Deconstructing Risen/Required Reading

David Tell, writing for The Weekly Standard, explains what’s wrong with the New York Times in general…

Now, over two years later, the Times has decided to reveal that on the very day its editorial page offered this suggestion [to eavesdrop on terror suspects], just such an NSA domestic surveillance effort was already underway, on orders from the president. And all of a sudden, responsible news organizations everywhere are loudly warning that the End of Democracy is nigh. It is an outrage that George W. Bush did what the New York Times recommended–according, most notably, and weirdly, to the New York Times itself.

…and what’s wrong with national security correspondent James Risen in particular:

James Risen repeatedly calls the program “illegal,” but offers not a single word of serious statutory or constitutional analysis to sustain the conclusion. He complains that, “for the first time since the Watergate-era abuses, the NSA is spying on Americans again, and on a large scale”–a reference, once more, to those 500 al Qaeda email buddies he’s mentioned, who together represent 1.7 ten-thousandths of one percent of the U.S. population. Shifting gears, Risen next raises alarm over the possibility that NSA could begin domestic spying on a large scale if it wanted to; “there seems to be no physical or logistical obstacle” preventing it at present. Neither does there seem to be any physical or logistical obstacle preventing NSA from sneaking into James Risen’s bathroom and stealing his toothbrush, of course. The question remains: Why on earth would they want to?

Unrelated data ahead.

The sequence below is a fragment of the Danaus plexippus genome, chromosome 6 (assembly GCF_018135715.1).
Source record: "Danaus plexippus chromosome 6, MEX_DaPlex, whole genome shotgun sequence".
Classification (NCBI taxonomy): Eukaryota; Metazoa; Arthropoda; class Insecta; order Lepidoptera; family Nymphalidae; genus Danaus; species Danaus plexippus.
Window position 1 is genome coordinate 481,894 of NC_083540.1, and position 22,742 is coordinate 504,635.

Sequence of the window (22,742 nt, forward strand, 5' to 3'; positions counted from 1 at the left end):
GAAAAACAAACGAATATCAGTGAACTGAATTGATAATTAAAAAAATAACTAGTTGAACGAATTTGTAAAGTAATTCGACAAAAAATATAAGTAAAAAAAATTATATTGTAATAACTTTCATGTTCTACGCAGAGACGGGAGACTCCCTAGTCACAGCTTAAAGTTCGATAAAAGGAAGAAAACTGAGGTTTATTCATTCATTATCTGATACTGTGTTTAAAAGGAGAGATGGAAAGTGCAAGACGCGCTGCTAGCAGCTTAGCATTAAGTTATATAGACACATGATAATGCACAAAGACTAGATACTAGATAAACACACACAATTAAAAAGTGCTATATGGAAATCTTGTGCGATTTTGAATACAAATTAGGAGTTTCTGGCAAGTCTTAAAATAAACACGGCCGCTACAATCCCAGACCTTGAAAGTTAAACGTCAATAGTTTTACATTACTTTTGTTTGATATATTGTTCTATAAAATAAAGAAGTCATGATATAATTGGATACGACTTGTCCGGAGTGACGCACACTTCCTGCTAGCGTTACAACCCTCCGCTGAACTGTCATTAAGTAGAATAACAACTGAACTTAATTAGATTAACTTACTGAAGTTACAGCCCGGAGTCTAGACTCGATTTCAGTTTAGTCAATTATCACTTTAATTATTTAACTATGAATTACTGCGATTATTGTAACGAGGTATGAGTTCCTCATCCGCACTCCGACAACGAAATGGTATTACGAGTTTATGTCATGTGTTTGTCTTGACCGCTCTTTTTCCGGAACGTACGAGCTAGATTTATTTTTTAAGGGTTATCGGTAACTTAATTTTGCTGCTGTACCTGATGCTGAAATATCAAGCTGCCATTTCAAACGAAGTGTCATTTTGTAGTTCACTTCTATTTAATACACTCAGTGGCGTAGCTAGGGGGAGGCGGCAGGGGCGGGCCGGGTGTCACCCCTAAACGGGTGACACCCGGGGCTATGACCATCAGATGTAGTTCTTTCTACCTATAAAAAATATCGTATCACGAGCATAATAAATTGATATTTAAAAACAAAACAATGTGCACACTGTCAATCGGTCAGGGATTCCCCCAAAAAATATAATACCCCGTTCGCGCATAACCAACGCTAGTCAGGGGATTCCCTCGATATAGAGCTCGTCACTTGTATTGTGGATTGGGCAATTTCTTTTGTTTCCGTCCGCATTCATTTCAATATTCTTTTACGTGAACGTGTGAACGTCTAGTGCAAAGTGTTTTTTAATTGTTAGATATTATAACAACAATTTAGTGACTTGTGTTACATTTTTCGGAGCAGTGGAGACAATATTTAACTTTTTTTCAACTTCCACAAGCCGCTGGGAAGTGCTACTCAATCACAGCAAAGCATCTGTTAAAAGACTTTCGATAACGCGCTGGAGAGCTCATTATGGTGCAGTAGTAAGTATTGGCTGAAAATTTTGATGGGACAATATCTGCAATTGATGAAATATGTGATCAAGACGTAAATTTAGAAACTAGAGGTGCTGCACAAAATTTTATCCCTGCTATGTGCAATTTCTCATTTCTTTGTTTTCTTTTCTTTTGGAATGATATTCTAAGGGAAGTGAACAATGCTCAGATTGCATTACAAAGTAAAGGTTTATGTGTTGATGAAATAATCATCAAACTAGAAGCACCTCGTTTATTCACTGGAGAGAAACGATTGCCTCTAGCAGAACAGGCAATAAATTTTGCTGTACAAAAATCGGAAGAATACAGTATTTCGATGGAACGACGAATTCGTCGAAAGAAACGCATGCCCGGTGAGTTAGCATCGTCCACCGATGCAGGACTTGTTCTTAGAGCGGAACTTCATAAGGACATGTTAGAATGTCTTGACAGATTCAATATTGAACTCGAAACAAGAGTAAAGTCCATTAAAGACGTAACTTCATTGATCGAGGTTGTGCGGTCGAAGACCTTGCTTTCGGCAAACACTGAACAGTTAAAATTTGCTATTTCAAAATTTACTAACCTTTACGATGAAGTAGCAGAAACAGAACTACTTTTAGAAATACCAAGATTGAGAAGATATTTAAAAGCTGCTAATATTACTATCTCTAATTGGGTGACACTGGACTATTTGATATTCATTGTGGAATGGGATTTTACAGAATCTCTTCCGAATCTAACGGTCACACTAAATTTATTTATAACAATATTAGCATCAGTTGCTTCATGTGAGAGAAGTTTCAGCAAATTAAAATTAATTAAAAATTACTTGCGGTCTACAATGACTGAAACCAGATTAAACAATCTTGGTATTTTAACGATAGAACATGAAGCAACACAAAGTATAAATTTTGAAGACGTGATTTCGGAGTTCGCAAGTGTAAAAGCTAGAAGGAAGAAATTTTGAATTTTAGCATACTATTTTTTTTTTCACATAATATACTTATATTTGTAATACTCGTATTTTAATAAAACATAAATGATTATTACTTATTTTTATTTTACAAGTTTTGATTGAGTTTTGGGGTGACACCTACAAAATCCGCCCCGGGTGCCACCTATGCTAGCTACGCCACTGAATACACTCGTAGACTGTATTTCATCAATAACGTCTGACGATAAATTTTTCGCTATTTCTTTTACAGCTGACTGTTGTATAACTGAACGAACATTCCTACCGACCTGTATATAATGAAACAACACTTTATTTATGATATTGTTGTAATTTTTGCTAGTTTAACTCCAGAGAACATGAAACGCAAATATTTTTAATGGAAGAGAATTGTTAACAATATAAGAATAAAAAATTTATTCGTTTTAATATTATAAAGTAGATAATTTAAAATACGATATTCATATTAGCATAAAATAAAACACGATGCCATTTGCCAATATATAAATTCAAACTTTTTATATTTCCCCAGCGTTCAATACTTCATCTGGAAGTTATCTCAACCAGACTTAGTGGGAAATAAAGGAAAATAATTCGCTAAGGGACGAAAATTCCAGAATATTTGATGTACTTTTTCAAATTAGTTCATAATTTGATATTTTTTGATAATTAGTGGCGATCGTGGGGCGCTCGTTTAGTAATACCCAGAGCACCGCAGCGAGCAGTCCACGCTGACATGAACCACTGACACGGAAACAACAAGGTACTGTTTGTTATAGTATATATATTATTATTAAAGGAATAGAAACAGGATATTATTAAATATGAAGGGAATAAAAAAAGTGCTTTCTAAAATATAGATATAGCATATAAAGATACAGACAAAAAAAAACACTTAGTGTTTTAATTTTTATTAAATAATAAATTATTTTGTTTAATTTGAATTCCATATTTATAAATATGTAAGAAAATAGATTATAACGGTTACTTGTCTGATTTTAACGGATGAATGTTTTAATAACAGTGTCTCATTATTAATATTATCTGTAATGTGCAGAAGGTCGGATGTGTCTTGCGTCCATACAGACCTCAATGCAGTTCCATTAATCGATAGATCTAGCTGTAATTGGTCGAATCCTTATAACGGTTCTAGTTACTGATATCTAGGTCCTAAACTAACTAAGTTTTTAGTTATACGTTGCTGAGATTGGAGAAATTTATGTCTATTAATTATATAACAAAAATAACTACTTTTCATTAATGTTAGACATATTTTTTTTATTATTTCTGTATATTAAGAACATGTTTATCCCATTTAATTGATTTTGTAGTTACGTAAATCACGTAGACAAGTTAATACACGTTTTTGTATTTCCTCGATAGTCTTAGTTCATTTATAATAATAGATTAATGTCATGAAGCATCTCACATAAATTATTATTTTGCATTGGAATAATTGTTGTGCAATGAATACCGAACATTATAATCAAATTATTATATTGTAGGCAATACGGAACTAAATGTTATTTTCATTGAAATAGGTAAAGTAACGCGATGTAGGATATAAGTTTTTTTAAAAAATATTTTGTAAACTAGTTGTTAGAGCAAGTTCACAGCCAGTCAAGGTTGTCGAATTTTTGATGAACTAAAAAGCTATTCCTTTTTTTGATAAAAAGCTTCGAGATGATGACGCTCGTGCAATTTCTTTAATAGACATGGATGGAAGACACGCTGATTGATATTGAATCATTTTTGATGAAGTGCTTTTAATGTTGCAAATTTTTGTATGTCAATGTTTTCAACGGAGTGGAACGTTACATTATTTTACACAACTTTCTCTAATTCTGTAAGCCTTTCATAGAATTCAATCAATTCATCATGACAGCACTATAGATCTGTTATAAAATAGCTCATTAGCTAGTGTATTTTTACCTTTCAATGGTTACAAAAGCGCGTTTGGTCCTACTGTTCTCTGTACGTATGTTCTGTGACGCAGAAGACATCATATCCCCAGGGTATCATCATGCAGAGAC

Read the whole thing – because I purposely left out the juciest bits.

UPDATE: Frank Martin has also read Risen’s State of War, and thinks that

the book makes a surprisingly clear case for the Bush Administration and why they have taken the steps they have in the War against Al-Qaeda. The PR on the book makes it out that this book into a testimonial against the Bush Administration, but the real villain in this book is former CIA director George Tenet, who is savaged in nearly every chapter of the book. President Bush